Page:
It has long been the case that a judicial clerkship in the chambers of a U.S. Supreme Court justice is among the most coveted positions for young attorneys.  The clerkship experience on the High Court is itself prized, and there is no denying that such a position opens the door wide for opportunity in the years beyond, whether in federal or state government, in academia and in the nation's most prestigious law firms, as well as in the state and federal judiciary.

A significant proportion of Supreme Court clerks boast previous clerkships in the federal Court of Appeals, and modern studies have taken note of so-called "feeder judges," who regularly provide Justices with clerks for their chambers.  See, e.g., William E. Nelson, et al.,  The Liberal Tradition of the Supreme Court Clerkship: Its Rise, Fall, and Reincarnation?, 62 Vand. L. Rev. 1749 (Nov. 2009) (PDF).

Examination of sitting and recent Justices reveals that the tradition of feeder judges appears to be alive and well at the High Court.  The most prolific courts that place clerks on the Supreme Court are the D.C. Circuit, Second Circuit, Ninth Circuit, Fourth Circuit and Seventh Circuit.  Considered overall, the Sixth Circuit does not place as many Supreme Court clerks, but, in recent years, it has been sending a greater proportion of clerks to the Supreme Court than ever before.

Over the past few decades, several judges on the Sixth Circuit have promoted clerks to the High Court.  In the early 1980s, Judge Merritt provided a clerk to Chief Justice Burger.  In the 1990s, Justice Kennedy obtained a clerk from Judge Guy's chambers, and the late Judge Nelson also provided a clerk to the High Court, shared between retired Chief Justice Burger and incoming Justice Thomas.  Most recently, Judge Boggs provided a clerk for Justice Thomas, and Judge Kethledge, a more recent appointee, has also sent a clerk to the Supreme Court, specifically to Justice Scalia's chambers.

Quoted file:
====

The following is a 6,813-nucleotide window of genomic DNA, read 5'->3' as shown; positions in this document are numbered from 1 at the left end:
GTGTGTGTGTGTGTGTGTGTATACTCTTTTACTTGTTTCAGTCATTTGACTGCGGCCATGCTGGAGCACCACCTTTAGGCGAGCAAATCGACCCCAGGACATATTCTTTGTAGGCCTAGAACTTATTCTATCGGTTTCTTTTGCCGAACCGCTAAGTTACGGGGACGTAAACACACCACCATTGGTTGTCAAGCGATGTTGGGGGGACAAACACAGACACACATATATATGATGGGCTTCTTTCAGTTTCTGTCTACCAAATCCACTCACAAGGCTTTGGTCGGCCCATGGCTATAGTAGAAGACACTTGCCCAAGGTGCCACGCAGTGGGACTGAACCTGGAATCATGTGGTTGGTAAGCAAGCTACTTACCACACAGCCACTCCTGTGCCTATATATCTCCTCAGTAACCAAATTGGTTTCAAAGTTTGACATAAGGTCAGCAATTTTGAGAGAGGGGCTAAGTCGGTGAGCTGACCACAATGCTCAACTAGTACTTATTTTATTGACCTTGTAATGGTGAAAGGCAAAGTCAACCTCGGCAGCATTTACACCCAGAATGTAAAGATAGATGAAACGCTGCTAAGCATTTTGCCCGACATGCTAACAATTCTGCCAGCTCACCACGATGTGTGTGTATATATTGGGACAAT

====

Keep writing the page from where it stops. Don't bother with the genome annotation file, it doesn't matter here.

But, of the Sixth Circuit's judges, far and away the most prolific is Judge Sutton.  Judge Sutton was himself a Supreme Court clerk, having served in the chambers of Justices Scalia and Powell in 1991-92 after completing an appellate clerkship with Judge Meskill of the Second Circuit.  Since Judge Sutton was seated on the Sixth Circuit, eleven of his clerks have gone on to the High Court -- a significant number even when compared to the most prolific "feeder judges" of the past few decades.  Judge Sutton's former clerks have clerked for Chief Justice Roberts (1 clerk), Justice Scalia (6 clerks), Justice Kennedy (1 clerk), Justice Alito (2 clerks) and Justice Kagan (1 clerk).  The connection between Judge Sutton's chambers and that of his former employer, Justice Scalia, is clearly a strong one. 

So while, viewed historically, the Sixth Circuit has not been as recognized for promoting clerks to the Supreme Court, the placements over the past decade provide reason to believe that the Justices are now looking, and will continue to look, at the Sixth Circuit for a new crop of the best and the brightest.